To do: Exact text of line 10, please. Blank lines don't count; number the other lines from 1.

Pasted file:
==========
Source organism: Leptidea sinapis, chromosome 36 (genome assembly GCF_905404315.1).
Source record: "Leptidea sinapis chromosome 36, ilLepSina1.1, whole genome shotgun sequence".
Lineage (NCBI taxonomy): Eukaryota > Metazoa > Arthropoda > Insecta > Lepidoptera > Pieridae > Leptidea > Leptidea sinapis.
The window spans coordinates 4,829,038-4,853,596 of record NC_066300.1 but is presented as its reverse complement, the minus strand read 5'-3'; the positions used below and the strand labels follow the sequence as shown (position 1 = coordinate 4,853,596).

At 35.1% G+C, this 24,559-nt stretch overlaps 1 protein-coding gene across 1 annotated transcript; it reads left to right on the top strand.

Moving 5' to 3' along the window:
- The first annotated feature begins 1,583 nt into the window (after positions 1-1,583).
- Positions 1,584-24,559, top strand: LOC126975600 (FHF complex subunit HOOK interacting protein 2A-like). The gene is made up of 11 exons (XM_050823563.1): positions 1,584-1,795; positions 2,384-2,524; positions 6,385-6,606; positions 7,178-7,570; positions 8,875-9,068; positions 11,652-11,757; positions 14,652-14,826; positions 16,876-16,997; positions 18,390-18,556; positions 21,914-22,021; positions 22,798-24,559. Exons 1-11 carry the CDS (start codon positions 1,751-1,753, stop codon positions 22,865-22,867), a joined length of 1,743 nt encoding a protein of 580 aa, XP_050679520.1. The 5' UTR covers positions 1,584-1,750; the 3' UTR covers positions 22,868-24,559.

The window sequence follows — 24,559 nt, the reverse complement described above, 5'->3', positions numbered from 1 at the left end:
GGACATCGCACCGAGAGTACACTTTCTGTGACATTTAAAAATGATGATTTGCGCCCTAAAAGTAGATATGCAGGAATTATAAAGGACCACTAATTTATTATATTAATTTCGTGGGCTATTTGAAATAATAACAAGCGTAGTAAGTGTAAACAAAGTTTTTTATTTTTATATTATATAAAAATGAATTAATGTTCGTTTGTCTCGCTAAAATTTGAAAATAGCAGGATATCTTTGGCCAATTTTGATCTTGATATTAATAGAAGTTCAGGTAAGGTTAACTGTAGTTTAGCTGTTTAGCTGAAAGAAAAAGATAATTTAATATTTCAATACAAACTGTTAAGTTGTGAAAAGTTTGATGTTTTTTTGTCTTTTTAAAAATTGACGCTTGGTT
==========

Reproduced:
GGACATCGCACCGAGAGTACACTTTCTGTGACATTTAAAAATGATGATTTGCGCCCTAAAAGTAGATATGCAGGAATTATAAAGGACCACTAATTTATTATATTAATTTCGTGGGCTATTTGAAATAATAACAAGCGTAGTAAGTGTAAACAAAGTTTTTTATTTTTATATTATATAAAAATGAATTAATGTTCGTTTGTCTCGCTAAAATTTGAAAATAGCAGGATATCTTTGGCCAATTTTGATCTTGATATTAATAGAAGTTCAGGTAAGGTTAACTGTAGTTTAGCTGTTTAGCTGAAAGAAAAAGATAATTTAATATTTCAATACAAACTGTTAAGTTGTGAAAAGTTTGATGTTTTTTTGTCTTTTTAAAAATTGACGCTTGGTT